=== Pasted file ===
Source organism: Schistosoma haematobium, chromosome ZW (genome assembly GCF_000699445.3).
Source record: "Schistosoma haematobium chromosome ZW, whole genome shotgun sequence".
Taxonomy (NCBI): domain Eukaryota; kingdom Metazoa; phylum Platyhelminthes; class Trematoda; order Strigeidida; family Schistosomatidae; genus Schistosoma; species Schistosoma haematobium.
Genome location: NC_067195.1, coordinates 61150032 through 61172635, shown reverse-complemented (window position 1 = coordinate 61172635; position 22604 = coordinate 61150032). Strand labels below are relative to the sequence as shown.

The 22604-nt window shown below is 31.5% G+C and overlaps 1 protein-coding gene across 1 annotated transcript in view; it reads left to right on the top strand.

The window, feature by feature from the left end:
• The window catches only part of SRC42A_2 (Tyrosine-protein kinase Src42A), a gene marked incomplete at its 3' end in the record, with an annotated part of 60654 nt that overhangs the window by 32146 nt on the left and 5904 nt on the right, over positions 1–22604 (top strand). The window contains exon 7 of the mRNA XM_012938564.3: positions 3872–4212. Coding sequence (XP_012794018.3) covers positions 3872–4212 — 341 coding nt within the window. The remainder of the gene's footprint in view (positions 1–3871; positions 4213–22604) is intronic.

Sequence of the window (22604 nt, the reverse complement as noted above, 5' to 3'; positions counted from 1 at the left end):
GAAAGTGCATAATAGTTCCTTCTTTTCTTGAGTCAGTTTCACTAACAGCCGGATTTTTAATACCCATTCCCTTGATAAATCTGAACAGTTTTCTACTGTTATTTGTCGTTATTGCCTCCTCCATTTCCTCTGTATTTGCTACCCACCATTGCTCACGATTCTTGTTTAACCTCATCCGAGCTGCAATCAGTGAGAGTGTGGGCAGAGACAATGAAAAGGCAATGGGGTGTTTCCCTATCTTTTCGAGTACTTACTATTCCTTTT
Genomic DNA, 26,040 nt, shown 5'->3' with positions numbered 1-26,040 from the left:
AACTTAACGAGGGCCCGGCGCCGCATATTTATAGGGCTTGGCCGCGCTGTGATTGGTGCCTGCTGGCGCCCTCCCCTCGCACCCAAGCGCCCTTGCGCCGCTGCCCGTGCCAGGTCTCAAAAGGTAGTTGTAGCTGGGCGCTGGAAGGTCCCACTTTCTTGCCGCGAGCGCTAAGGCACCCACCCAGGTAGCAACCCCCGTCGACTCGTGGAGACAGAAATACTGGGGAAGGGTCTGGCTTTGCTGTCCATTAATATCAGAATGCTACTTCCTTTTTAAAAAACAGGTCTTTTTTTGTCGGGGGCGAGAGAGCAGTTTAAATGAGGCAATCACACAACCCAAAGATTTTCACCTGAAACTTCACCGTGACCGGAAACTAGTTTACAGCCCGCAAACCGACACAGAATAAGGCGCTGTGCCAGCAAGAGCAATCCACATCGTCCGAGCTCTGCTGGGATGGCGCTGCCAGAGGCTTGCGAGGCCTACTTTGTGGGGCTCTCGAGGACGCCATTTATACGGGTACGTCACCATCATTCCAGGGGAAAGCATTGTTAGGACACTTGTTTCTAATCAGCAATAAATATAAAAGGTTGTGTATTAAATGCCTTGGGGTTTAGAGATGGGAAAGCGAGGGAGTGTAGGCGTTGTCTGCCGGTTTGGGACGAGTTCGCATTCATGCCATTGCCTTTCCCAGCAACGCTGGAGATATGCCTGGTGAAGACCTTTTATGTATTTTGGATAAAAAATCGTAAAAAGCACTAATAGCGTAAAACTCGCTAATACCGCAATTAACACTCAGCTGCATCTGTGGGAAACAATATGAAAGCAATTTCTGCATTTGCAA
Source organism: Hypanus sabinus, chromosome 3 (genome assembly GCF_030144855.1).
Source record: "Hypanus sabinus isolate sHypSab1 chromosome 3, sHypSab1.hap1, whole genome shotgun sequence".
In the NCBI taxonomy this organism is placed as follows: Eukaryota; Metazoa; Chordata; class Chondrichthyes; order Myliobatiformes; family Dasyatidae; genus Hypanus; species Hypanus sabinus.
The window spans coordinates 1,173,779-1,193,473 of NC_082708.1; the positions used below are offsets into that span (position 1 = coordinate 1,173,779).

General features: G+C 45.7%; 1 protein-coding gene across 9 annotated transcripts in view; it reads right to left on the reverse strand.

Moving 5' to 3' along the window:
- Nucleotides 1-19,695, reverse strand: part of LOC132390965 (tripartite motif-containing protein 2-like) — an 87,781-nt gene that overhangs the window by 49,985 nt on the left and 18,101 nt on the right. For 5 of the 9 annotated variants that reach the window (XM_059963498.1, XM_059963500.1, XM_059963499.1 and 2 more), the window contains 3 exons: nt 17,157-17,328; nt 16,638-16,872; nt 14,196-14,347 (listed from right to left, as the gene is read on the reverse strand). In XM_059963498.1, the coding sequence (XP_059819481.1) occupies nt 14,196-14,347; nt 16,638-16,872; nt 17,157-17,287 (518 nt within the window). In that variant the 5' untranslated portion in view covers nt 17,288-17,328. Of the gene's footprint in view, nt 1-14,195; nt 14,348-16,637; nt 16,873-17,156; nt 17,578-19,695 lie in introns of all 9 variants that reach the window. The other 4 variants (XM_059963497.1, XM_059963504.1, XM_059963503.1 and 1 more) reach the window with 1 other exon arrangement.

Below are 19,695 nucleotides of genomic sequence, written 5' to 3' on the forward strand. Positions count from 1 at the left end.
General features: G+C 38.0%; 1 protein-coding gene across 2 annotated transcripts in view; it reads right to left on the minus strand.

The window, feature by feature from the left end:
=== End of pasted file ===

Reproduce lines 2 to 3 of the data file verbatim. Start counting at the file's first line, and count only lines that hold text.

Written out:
Source record: "Schistosoma haematobium chromosome ZW, whole genome shotgun sequence".
Taxonomy (NCBI): domain Eukaryota; kingdom Metazoa; phylum Platyhelminthes; class Trematoda; order Strigeidida; family Schistosomatidae; genus Schistosoma; species Schistosoma haematobium.